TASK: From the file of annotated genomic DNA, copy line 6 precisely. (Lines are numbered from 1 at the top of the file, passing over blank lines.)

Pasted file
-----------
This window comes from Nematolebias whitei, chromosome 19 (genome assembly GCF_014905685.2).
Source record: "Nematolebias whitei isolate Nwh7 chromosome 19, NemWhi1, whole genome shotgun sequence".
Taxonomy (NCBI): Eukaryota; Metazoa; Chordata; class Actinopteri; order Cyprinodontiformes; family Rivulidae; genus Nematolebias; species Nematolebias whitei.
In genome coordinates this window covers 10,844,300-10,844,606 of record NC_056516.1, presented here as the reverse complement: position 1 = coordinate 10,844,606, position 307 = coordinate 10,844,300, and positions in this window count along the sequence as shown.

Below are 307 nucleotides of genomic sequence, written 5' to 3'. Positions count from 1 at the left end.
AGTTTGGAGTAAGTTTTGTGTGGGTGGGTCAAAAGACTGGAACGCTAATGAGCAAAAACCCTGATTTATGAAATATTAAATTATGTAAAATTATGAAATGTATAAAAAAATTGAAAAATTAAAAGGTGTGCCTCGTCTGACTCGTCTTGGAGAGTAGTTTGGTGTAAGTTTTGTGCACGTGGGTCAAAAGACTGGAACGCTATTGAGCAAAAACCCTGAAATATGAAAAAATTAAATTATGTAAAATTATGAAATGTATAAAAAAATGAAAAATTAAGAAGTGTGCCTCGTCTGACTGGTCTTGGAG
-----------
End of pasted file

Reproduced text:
AGTTTGGAGTAAGTTTTGTGTGGGTGGGTCAAAAGACTGGAACGCTAATGAGCAAAAACCCTGATTTATGAAATATTAAATTATGTAAAATTATGAAATGTATAAAAAAATTGAAAAATTAAAAGGTGTGCCTCGTCTGACTCGTCTTGGAGAGTAGTTTGGTGTAAGTTTTGTGCACGTGGGTCAAAAGACTGGAACGCTATTGAGCAAAAACCCTGAAATATGAAAAAATTAAATTATGTAAAATTATGAAATGTATAAAAAAATGAAAAATTAAGAAGTGTGCCTCGTCTGACTGGTCTTGGAG